Hong Kong’s largest pro-democracy newspaper Apple Daily has announced its closure, which is seen as a blow to press freedom under the pressure of Beijing. The publication, which was a leading critic of the Hong Kong and Chinese leadership, decided to shut down after being accused of breaching the National Security Law, leading to a freeze on company assets.
The Apple Daily management said that “in view of staff members’ safety,” it had decided “to cease operation immediately after midnight,” making its June 24 publication the final printed edition.
The end of Hong Kong’s pro-democracy newspaper
Apple Daily ceased operations after government authorities blocked its owner Next Digital media group from accessing its financial assets. The publisher’s frozen accounts roughly held HK$18 million (US$2.3 million). Earlier in the month, police raided the newspaper’s main office and arrested its chief editor and four other executives.
The former managing editor of Apple Daily’s English edition and lead Chinese editorial writer Fung Wai-kong (who wrote under the pen name Lo Fung) was arrested at Hong Kong International Airport on June 27 as he prepared to leave for the UK. He is accused of conspiring to collude with foreign forces and is the seventh senior Apple Daily journalist to be arrested on national security charges in recent weeks.
The parent company of Apple Daily, Next Digital ceased operations on July 1 but has vowed to try to pay its employees, according to an internal memo. Its founder Jimmy Lai is presently serving a combined 20-month jail term for his role in organizing two pro-democracy rallies across the city in 2019. He also faces charges under the National Security Law that could result in a life sentence if found guilty.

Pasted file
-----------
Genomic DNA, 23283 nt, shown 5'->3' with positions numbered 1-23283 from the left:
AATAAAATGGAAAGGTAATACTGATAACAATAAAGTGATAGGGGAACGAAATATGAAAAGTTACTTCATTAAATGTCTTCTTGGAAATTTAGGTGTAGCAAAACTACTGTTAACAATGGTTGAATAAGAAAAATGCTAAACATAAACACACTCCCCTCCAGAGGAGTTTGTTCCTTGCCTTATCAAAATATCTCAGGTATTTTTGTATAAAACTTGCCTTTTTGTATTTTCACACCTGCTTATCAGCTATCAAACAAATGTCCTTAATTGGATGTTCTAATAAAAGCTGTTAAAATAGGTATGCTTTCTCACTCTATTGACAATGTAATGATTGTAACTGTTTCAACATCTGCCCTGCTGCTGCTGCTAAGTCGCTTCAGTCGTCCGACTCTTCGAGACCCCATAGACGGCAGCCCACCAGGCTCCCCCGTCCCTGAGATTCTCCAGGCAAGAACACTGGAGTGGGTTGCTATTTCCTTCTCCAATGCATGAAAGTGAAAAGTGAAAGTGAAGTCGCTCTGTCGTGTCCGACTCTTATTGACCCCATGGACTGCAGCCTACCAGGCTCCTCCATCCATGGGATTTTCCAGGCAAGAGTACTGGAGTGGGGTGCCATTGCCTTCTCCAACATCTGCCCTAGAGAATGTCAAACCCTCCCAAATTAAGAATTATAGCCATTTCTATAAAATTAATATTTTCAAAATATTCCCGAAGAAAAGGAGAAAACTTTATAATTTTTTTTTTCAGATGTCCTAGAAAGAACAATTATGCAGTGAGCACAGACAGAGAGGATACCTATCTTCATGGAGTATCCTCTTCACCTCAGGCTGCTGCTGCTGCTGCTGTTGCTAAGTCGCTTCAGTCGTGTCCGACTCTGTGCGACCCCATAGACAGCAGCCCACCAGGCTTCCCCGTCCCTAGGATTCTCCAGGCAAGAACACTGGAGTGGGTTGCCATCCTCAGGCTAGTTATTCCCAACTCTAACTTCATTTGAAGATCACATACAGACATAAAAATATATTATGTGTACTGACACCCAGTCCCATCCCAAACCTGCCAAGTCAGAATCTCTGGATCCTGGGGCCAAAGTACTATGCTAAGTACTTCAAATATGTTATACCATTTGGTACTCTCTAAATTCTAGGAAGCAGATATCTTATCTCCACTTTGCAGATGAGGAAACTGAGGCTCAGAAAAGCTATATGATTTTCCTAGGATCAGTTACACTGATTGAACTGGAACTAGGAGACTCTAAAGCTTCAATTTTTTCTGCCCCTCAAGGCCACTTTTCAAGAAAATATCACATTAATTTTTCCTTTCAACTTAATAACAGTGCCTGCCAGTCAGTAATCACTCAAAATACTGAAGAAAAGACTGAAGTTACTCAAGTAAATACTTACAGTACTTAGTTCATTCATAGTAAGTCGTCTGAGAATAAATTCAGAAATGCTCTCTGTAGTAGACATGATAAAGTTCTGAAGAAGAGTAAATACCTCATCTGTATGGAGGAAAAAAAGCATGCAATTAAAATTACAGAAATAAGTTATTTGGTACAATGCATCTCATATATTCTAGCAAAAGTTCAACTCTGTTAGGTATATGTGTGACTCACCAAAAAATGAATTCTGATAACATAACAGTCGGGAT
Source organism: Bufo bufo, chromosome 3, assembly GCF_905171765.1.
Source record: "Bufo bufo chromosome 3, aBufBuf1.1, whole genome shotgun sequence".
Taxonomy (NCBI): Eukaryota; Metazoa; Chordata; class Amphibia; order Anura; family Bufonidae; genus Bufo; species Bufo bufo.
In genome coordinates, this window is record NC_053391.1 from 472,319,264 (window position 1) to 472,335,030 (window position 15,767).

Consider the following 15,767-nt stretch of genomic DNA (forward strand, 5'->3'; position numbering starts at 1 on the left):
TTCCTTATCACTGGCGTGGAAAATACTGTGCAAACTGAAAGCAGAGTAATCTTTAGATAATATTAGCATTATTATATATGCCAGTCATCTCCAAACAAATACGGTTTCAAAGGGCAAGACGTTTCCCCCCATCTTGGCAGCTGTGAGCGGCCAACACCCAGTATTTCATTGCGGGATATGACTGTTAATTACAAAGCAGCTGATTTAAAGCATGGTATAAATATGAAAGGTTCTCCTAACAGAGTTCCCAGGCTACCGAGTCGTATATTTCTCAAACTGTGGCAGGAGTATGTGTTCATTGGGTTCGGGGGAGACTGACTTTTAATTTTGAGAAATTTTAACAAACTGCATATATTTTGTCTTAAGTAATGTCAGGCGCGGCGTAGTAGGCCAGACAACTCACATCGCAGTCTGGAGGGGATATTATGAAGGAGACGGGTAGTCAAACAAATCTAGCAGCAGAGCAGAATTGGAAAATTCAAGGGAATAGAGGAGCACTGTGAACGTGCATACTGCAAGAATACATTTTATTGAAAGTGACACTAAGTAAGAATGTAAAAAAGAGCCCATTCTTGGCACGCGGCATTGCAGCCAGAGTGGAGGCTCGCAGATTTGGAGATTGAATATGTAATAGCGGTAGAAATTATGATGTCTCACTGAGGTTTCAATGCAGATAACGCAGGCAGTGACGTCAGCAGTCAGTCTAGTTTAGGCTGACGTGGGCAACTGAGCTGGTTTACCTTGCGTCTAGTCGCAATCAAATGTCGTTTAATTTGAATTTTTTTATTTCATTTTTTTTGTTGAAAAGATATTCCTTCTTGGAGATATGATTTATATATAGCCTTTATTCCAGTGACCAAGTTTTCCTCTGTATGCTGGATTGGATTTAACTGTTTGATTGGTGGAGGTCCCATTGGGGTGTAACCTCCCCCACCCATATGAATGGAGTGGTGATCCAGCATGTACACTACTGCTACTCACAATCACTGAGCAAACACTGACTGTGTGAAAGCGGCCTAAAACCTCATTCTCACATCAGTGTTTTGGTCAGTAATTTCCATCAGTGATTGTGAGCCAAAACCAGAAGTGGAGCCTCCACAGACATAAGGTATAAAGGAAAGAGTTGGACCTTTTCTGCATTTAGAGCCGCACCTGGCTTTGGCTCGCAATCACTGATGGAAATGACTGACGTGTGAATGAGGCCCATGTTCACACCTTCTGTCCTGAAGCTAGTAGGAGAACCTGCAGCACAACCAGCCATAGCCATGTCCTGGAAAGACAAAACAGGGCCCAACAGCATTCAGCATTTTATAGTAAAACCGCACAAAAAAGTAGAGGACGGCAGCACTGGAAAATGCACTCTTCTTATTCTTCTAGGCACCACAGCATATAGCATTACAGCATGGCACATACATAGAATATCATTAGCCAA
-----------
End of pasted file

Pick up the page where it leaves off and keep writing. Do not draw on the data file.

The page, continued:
A public outpouring of support for Apple Daily
As news of Apple Daily’s closing spread across Hong Kong, thousands rushed to snap up the final edition of the newspaper after a run of some 26 years. Overnight, hundreds braved heavy rain, gathering outside its offices where a million copies were being printed.
The final edition on June 24 was a tribute to its readers with the headline: “Hong Kongers Bid a Painful Farewell in the Rain.” However, all is not lost as a section of cyberactivists are devising ways to bypass the government crackdown.
Hong Kong’s cyberactivists respond
Realizing that Beijing can deploy a firewall to Hong Kong, cyberactivists and IT professionals have started uploading Apple Daily articles on ARWeave, a decentralized file storage platform. ARWeave is similar to a BitTorrent in that it breaks down files into data bits and these are then distributed over a network of anonymous computers. So far, more than 4,000 articles from the former newspaper have been uploaded on ARWeave.
It’s not the first time Hong Kong residents are resorting to the web to upload and back up data. Earlier this year, they uploaded documentaries made by RTHK, a local broadcaster.
Is online media next?
The end of Apple Daily wasn’t a surprise. But that it came at such short notice, following dramatic raids, the arrest of senior journalists, and the freezing of its assets has already had a chilling effect on the rest of Hong Kong’s media.
Just hours before news of Fung’s arrest broke, Stand News, a nonprofit, independent online news outlet that has reported extensively on Hong Kong protest movements announced a slew of pre-emptive measures to reduce risk to its staff, authors, and supporters. Among the measures taken were the removal of all articles published by its regular contributors and columnists and other opinion articles published before May.
Other news outlets are being reshaped
Apple Daily’s demise and the wiping of the Stand News archives are the latest in a series of developments that have eroded Hong Kong’s press freedoms and undermined editorial independence at the city’s news outlets. These include the muzzling of Hong Kong’s public service broadcaster RTHK and personnel changes at pay-TV channels i-Cable and Now TV that have seen pro-government figures replace respected journalists.
In the wake of these developments, journalists in Hong Kong are running out of newsrooms where they can still practice relatively independent, critical journalism.